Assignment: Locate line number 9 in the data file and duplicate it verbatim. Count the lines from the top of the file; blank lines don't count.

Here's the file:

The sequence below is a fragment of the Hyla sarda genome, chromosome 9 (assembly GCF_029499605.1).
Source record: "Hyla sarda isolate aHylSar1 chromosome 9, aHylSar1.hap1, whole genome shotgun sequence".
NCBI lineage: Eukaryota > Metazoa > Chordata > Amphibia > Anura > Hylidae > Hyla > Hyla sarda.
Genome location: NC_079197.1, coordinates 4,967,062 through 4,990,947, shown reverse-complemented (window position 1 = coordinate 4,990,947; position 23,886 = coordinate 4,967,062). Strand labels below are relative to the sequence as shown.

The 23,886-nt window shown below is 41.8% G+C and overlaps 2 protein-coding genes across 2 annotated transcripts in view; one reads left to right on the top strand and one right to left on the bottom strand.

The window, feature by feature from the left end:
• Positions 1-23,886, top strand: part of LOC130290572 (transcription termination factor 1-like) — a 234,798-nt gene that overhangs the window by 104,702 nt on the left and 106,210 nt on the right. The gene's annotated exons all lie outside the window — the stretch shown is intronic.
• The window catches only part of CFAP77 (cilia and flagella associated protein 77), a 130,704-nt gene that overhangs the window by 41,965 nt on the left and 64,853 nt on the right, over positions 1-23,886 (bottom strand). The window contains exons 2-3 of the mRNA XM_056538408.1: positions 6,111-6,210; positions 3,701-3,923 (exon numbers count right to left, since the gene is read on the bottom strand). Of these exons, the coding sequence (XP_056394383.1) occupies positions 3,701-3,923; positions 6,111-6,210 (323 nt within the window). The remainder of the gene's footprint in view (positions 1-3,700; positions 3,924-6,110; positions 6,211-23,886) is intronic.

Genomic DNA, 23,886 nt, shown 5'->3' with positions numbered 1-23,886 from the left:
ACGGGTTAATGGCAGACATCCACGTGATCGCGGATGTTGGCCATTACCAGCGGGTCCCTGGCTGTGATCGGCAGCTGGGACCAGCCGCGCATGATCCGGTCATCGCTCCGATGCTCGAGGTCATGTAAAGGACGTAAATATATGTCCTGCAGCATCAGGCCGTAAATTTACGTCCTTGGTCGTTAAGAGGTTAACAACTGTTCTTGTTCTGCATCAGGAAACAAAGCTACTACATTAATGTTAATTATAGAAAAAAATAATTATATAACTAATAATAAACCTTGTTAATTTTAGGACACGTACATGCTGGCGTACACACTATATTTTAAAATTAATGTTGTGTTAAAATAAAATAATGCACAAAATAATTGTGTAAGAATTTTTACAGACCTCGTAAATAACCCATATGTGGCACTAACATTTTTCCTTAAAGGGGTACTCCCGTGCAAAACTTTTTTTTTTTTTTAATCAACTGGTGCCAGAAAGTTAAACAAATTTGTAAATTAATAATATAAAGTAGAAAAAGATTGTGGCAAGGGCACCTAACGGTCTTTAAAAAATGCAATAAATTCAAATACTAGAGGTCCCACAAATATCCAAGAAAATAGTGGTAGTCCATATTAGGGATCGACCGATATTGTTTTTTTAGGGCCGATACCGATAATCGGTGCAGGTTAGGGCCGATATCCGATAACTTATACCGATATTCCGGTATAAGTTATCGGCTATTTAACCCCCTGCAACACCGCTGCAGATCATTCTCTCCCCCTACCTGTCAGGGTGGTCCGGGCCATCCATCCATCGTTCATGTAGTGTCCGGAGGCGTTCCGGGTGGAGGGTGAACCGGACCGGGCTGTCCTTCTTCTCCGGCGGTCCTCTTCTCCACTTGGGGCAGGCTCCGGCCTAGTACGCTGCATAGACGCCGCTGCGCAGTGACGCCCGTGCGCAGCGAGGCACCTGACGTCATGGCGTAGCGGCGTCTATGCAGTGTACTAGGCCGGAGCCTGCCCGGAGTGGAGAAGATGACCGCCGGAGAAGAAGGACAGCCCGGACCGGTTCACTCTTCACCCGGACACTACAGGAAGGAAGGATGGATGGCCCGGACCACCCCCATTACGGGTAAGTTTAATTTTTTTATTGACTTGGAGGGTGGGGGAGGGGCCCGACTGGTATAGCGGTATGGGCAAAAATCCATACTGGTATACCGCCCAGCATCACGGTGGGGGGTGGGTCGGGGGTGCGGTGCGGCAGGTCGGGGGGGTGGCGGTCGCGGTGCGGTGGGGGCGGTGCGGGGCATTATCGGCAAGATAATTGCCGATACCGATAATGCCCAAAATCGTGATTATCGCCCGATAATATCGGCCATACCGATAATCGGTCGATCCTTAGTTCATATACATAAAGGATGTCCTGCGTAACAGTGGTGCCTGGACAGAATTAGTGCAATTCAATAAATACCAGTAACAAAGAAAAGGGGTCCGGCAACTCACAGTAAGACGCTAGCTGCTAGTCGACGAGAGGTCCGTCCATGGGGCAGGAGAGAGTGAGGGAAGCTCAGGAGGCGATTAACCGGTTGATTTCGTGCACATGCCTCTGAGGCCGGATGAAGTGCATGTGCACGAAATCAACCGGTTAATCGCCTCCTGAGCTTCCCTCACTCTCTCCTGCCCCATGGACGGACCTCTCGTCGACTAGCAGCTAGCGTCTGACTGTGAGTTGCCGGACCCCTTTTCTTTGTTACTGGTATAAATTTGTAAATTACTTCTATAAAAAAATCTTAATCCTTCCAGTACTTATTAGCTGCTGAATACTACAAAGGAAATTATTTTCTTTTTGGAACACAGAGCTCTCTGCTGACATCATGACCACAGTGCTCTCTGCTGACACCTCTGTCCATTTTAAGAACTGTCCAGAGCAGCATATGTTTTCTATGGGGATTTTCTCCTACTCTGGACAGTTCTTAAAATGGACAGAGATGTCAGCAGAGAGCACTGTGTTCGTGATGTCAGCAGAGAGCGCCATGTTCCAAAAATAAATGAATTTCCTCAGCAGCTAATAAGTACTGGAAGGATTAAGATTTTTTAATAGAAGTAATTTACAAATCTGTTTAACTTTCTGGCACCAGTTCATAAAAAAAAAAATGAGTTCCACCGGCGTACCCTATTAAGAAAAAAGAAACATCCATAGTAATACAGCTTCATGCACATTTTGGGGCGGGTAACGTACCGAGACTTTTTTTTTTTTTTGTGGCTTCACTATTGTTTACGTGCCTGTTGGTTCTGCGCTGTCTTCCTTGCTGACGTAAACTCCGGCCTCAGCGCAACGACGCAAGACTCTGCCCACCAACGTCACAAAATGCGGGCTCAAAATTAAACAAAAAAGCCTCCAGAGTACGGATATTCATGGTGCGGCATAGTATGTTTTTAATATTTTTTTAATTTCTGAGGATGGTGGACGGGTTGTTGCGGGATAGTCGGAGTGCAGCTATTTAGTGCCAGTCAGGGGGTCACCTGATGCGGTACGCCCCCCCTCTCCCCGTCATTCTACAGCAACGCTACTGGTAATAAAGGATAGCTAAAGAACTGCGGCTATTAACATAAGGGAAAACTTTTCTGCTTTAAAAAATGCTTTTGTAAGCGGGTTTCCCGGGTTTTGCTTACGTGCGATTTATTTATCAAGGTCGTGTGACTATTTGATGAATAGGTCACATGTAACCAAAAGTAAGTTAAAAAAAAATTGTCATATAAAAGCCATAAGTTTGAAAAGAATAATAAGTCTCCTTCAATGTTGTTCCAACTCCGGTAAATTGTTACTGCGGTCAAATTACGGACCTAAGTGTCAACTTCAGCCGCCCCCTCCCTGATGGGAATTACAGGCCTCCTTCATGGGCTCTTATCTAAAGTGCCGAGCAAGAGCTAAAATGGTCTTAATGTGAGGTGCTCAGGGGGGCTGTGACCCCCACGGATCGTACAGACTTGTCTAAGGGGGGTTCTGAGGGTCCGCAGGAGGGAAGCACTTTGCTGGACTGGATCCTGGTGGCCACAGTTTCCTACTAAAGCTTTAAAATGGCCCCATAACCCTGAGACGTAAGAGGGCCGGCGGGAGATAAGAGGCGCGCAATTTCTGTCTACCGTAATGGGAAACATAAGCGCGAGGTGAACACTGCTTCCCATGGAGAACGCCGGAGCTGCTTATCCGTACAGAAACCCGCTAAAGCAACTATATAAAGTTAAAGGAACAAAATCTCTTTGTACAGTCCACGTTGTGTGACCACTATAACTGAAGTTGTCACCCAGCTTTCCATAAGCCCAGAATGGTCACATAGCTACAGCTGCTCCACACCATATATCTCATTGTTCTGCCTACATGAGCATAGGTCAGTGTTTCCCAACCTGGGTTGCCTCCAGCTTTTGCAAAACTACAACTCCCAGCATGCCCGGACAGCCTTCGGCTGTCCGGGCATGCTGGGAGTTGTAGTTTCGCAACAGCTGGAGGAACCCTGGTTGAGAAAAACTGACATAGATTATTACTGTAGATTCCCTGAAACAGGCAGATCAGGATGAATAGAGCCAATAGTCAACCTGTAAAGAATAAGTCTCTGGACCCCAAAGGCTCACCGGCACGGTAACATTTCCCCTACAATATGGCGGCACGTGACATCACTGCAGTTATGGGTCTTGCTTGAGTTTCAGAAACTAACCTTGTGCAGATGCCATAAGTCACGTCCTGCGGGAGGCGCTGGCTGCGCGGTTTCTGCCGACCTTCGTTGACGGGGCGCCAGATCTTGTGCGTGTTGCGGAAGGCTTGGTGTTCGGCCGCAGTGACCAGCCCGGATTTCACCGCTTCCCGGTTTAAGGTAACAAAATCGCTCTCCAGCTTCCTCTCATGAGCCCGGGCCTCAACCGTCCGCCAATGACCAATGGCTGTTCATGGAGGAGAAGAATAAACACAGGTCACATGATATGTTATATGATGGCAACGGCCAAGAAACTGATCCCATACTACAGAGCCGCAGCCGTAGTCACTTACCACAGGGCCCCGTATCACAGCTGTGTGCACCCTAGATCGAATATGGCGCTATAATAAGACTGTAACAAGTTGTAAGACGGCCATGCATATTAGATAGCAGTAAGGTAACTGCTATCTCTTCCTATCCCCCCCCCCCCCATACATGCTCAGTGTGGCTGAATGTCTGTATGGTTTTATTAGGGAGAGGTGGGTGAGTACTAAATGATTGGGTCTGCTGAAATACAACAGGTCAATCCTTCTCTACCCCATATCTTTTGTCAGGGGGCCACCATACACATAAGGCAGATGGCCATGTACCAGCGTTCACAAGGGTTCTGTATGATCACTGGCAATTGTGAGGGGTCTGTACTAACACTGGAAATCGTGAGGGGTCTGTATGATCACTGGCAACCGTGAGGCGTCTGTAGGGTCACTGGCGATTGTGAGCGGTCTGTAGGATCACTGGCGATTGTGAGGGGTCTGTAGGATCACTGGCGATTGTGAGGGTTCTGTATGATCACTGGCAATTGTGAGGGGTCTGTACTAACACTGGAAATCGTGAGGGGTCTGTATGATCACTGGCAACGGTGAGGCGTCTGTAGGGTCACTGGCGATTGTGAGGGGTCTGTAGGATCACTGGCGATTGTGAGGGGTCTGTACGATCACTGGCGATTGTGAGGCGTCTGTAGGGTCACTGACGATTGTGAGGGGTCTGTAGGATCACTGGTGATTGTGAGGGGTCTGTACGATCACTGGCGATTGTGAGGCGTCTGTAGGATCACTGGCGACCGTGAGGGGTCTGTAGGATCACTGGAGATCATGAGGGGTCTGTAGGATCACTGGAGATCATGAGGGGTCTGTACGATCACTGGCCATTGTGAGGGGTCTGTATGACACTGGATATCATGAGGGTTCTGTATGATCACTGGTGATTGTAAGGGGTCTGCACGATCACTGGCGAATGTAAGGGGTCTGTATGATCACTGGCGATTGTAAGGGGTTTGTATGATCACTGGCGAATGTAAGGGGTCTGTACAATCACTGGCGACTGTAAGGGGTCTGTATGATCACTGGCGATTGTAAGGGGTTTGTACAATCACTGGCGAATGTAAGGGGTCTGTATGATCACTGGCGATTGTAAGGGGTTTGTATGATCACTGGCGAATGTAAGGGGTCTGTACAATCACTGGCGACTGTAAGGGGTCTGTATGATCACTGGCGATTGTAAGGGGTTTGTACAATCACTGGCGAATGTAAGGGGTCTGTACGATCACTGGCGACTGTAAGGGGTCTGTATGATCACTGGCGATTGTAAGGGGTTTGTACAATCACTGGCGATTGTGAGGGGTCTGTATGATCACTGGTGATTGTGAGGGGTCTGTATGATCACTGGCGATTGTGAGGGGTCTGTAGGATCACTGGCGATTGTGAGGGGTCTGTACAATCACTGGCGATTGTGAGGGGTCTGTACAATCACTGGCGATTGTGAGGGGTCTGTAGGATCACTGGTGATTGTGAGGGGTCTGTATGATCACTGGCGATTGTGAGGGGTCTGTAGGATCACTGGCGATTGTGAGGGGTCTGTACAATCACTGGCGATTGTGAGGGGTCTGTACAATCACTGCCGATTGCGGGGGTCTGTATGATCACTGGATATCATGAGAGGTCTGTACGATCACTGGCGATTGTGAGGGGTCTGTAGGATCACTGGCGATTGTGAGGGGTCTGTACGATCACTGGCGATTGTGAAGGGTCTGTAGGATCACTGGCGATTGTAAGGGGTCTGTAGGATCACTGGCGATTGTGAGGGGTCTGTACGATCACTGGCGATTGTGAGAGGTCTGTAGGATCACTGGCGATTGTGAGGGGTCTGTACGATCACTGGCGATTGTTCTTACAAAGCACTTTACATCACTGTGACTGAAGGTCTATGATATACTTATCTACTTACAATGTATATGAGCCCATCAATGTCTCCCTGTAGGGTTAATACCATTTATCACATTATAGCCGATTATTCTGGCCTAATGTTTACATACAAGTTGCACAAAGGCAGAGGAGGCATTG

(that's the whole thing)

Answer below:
Genomic DNA, 23,886 nt, shown 5'->3' with positions numbered 1-23,886 from the left: